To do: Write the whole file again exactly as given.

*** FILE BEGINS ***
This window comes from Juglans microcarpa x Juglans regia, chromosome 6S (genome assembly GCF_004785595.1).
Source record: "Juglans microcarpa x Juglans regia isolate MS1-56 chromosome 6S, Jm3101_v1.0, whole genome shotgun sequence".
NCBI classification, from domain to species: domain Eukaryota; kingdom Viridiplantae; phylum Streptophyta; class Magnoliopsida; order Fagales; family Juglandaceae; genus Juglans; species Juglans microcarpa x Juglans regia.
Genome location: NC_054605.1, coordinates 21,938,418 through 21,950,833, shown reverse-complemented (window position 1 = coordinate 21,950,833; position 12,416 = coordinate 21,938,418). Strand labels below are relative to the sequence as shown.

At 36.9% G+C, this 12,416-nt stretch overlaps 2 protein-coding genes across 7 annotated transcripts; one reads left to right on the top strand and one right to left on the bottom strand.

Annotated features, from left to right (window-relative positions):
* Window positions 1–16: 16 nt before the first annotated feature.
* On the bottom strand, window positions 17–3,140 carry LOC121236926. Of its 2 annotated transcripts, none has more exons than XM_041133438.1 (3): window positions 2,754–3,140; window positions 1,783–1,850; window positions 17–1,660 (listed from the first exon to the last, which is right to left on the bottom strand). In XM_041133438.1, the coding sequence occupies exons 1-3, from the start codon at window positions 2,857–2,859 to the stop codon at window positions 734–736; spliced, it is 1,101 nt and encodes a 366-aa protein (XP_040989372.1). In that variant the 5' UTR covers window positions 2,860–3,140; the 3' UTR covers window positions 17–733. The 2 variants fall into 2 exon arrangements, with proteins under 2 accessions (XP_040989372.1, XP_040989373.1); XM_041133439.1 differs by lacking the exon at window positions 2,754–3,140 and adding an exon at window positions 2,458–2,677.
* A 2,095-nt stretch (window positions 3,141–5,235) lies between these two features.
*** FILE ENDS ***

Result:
This window comes from Juglans microcarpa x Juglans regia, chromosome 6S (genome assembly GCF_004785595.1).
Source record: "Juglans microcarpa x Juglans regia isolate MS1-56 chromosome 6S, Jm3101_v1.0, whole genome shotgun sequence".
NCBI classification, from domain to species: domain Eukaryota; kingdom Viridiplantae; phylum Streptophyta; class Magnoliopsida; order Fagales; family Juglandaceae; genus Juglans; species Juglans microcarpa x Juglans regia.
Genome location: NC_054605.1, coordinates 21,938,418 through 21,950,833, shown reverse-complemented (window position 1 = coordinate 21,950,833; position 12,416 = coordinate 21,938,418). Strand labels below are relative to the sequence as shown.

At 36.9% G+C, this 12,416-nt stretch overlaps 2 protein-coding genes across 7 annotated transcripts; one reads left to right on the top strand and one right to left on the bottom strand.

Annotated features, from left to right (window-relative positions):
* Window positions 1–16: 16 nt before the first annotated feature.
* On the bottom strand, window positions 17–3,140 carry LOC121236926. Of its 2 annotated transcripts, none has more exons than XM_041133438.1 (3): window positions 2,754–3,140; window positions 1,783–1,850; window positions 17–1,660 (listed from the first exon to the last, which is right to left on the bottom strand). In XM_041133438.1, the coding sequence occupies exons 1-3, from the start codon at window positions 2,857–2,859 to the stop codon at window positions 734–736; spliced, it is 1,101 nt and encodes a 366-aa protein (XP_040989372.1). In that variant the 5' UTR covers window positions 2,860–3,140; the 3' UTR covers window positions 17–733. The 2 variants fall into 2 exon arrangements, with proteins under 2 accessions (XP_040989372.1, XP_040989373.1); XM_041133439.1 differs by lacking the exon at window positions 2,754–3,140 and adding an exon at window positions 2,458–2,677.
* A 2,095-nt stretch (window positions 3,141–5,235) lies between these two features.